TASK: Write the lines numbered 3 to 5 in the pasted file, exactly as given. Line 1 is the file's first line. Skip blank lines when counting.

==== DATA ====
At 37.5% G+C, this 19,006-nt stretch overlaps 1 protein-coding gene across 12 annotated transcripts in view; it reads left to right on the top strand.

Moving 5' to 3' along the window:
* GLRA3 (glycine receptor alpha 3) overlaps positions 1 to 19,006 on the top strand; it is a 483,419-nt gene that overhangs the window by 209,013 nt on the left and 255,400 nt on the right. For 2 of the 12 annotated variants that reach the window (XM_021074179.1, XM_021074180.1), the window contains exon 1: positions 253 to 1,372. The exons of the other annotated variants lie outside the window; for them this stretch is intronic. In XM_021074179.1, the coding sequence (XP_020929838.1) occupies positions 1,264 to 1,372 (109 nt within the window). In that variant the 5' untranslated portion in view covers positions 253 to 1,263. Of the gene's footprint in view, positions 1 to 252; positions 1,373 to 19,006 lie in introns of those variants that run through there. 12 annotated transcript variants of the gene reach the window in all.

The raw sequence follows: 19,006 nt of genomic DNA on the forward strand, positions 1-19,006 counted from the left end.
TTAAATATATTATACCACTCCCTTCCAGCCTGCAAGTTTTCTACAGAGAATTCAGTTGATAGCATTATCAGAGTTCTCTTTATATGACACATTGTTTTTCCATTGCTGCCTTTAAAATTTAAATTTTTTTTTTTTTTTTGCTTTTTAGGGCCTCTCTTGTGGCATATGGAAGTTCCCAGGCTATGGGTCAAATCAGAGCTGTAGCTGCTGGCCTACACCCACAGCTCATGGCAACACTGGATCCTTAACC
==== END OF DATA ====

* GLRA3 (glycine receptor alpha 3) overlaps positions 1 to 19,006 on the top strand; it is a 483,419-nt gene that overhangs the window by 209,013 nt on the left and 255,400 nt on the right. For 2 of the 12 annotated variants that reach the window (XM_021074179.1, XM_021074180.1), the window contains exon 1: positions 253 to 1,372. The exons of the other annotated variants lie outside the window; for them this stretch is intronic. In XM_021074179.1, the coding sequence (XP_020929838.1) occupies positions 1,264 to 1,372 (109 nt within the window). In that variant the 5' untranslated portion in view covers positions 253 to 1,263. Of the gene's footprint in view, positions 1 to 252; positions 1,373 to 19,006 lie in introns of those variants that run through there. 12 annotated transcript variants of the gene reach the window in all.

The raw sequence follows: 19,006 nt of genomic DNA on the forward strand, positions 1-19,006 counted from the left end.
TTAAATATATTATACCACTCCCTTCCAGCCTGCAAGTTTTCTACAGAGAATTCAGTTGATAGCATTATCAGAGTTCTCTTTATATGACACATTGTTTTTCCATTGCTGCCTTTAAAATTTAAATTTTTTTTTTTTTTTTGCTTTTTAGGGCCTCTCTTGTGGCATATGGAAGTTCCCAGGCTATGGGTCAAATCAGAGCTGTAGCTGCTGGCCTACACCCACAGCTCATGGCAACACTGGATCCTTAACC